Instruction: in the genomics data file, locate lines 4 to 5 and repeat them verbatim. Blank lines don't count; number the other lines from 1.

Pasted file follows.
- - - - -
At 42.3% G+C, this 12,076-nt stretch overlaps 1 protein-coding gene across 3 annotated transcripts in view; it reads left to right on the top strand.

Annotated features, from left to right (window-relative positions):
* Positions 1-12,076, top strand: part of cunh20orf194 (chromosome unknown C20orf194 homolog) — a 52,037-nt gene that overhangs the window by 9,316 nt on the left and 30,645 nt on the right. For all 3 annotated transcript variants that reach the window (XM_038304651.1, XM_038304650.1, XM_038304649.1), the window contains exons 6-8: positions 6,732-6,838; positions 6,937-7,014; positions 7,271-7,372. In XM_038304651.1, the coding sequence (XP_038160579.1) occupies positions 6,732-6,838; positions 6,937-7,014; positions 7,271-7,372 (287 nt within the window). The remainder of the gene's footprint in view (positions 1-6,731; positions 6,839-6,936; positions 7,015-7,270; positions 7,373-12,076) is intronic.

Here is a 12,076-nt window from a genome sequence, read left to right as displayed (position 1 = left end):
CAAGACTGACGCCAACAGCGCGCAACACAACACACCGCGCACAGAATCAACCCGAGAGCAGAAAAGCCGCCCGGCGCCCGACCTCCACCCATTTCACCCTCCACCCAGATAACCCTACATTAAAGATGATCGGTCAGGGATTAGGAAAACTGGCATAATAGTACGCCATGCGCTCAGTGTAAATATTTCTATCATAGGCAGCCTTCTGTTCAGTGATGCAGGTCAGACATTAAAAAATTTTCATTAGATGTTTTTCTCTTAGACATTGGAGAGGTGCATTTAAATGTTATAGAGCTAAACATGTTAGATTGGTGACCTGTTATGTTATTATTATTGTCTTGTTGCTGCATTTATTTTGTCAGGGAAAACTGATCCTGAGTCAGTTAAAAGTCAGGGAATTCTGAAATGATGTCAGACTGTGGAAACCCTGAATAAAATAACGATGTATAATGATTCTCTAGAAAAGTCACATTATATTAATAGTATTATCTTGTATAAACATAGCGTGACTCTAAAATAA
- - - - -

Here is a 12,076-nt window from a genome sequence, read left to right as displayed (position 1 = left end):
CAAGACTGACGCCAACAGCGCGCAACACAACACACCGCGCACAGAATCAACCCGAGAGCAGAAAAGCCGCCCGGCGCCCGACCTCCACCCATTTCACCCTCCACCCAGATAACCCTACATTAAAGATGATCGGTCAGGGATTAGGAAAACTGGCATAATAGTACGCCATGCGCTCAGTGTAAATATTTCTATCATAGGCAGCCTTCTGTTCAGTGATGCAGGTCAGACATTAAAAAATTTTCATTAGATGTTTTTCTCTTAGACATTGGAGAGGTGCATTTAAATGTTATAGAGCTAAACATGTTAGATTGGTGACCTGTTATGTTATTATTATTGTCTTGTTGCTGCATTTATTTTGTCAGGGAAAACTGATCCTGAGTCAGTTAAAAGTCAGGGAATTCTGAAATGATGTCAGACTGTGGAAACCCTGAATAAAATAACGATGTATAATGATTCTCTAGAAAAGTCACATTATATTAATAGTATTATCTTGTATAAACATAGCGTGACTCTAAAATAA